Product Liability, Medicine, and the Failure to Warn in Illinois
Back in June, we wrote a post about strict product liability in Illinois. Today, we’re going to take a closer look at a particular type of product liability case—a pharmaceutical company’s failure to warn about the potential side effects of using its prescription medicine.
Imagine this scenario: You go to the doctor, complaining of some ailment. The doctor prescribes a drug that is supposed to help you get better. Because your doctor is a good one, he or she informs you of a long list of side effects so that you know what risks are involved.
Yet, after taking the drug, you begin to experience some other negative side effect that sends you to the hospital.
Can you sue the pharmaceutical company that manufactures the drug for failing to warn you about that side effect?
Failure to Warn Definition
A products-liability claim alleging that a product is defective because of its inadequate warning.
Failure to Warn Review: Marketing Defects
As we explained in June, strict product liability cases in Illinois involve one or more of three different types of defects. One of those is known as a “marketing defect.” A marketing defect exists when the manufacturer of a product fails to disclose an unreasonably dangerous condition associated with that product, or when the manufacturer fails to instruct on the proper use of the product.
Exception: The “Learned Intermediary”
However, there is a wrinkle in the law for failure-to-warn cases that involve prescription medicines. That wrinkle is known as the “learned intermediary” doctrine. Under this doctrine, a pharmaceutical company does not have to warn a patient directly about the risks associated with one of its drugs. Instead, so long as the company informs the prescribing doctor of a risk, it has fulfilled its duty to warn.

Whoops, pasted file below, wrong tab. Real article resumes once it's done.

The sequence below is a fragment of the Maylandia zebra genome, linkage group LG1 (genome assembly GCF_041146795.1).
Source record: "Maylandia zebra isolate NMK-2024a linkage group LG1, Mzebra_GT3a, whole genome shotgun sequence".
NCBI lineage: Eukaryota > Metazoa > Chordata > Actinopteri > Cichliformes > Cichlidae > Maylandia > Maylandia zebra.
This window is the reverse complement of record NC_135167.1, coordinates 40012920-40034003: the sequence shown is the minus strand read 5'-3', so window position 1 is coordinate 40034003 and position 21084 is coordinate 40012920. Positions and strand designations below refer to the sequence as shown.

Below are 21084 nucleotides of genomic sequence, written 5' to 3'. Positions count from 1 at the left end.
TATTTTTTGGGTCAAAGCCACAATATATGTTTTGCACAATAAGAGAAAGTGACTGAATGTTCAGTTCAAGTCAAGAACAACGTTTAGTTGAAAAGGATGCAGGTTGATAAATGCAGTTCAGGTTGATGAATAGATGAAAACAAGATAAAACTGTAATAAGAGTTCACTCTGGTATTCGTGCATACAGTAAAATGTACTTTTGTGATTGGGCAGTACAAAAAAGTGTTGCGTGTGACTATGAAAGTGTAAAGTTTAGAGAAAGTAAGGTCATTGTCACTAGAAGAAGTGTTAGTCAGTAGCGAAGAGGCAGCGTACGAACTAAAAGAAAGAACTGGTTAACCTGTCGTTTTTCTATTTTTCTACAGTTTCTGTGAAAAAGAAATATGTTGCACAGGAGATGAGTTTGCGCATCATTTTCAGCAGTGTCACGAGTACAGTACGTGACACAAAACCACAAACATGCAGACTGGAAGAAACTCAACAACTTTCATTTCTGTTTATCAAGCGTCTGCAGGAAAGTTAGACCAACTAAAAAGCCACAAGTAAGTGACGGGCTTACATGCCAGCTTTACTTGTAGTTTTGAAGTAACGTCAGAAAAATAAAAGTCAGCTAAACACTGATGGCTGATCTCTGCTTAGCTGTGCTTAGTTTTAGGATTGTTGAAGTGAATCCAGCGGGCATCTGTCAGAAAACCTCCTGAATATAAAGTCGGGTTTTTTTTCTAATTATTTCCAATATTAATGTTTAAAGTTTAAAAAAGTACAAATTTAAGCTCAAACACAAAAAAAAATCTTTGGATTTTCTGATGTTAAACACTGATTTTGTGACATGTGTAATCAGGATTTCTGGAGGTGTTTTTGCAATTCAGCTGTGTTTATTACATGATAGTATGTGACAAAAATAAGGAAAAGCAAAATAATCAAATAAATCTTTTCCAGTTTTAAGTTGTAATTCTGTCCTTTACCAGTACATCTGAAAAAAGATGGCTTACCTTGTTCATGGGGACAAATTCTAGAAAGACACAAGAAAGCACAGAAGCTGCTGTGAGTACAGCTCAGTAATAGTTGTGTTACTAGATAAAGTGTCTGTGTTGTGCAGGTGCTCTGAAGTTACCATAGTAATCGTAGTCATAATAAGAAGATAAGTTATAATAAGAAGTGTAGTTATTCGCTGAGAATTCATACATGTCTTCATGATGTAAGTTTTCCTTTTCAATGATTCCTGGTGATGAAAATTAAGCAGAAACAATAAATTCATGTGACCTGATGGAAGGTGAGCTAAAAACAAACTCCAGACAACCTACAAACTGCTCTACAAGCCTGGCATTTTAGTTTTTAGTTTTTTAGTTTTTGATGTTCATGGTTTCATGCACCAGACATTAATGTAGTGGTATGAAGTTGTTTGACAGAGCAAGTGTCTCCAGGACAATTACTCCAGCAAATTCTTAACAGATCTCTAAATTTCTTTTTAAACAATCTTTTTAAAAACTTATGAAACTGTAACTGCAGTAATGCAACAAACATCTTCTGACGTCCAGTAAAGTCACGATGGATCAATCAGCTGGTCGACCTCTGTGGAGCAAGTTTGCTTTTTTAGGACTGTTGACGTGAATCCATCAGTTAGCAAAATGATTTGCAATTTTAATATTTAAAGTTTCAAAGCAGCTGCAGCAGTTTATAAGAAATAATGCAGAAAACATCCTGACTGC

The idea behind the “learned intermediary” doctrine is that prescribing physicians are in the best position to understand the risks of using a drug and assess those risks in light of a specific patient’s circumstances. As a consequence, Illinois law puts the legal burden on doctors rather than drug manufacturers.
What happens if the pharmaceutical company doesn’t warn of a particular risk? In such cases, the “learned intermediary” doctrine wouldn’t generally apply to relieve the company of liability. However, if the physician knew from other sources about a risk, then the doctrine may still shield the manufacturer.
What About Pharmacists?
At this point, you may be wondering, “What about the pharmacist who dispensed the drug?” In general, pharmacists are as protected by the “learned intermediary” doctrine as pharmaceutical companies—even though they enter the picture after the prescribing doctor. Normally, they have no duty to warn the patient of the potential risks of using the drug.
However, Illinois courts have recognized two exceptions to the “learned intermediary” doctrine as applied to pharmacists. First, when a pharmacist “voluntarily undertakes” to warn a patient of potential risks, the pharmacist’s warning must be accurate. If the warning is not accurate, then the pharmacist may be subject to liability
In addition, when a pharmacist knows of a condition of the patient that could interact negatively with the drug—such as drug allergies—he or she must inform either the physician or the patient of the danger.
As you can see, strict product liability cases involving prescription drugs raise several unique legal issues. If you’ve been injured by using a prescription drug or medical device, contact the knowledgeable attorneys at Costa Ivone, LLC, for help in pursuing your claim. They can help you understand your legal rights and guide you through the process of obtaining compensation for your injuries.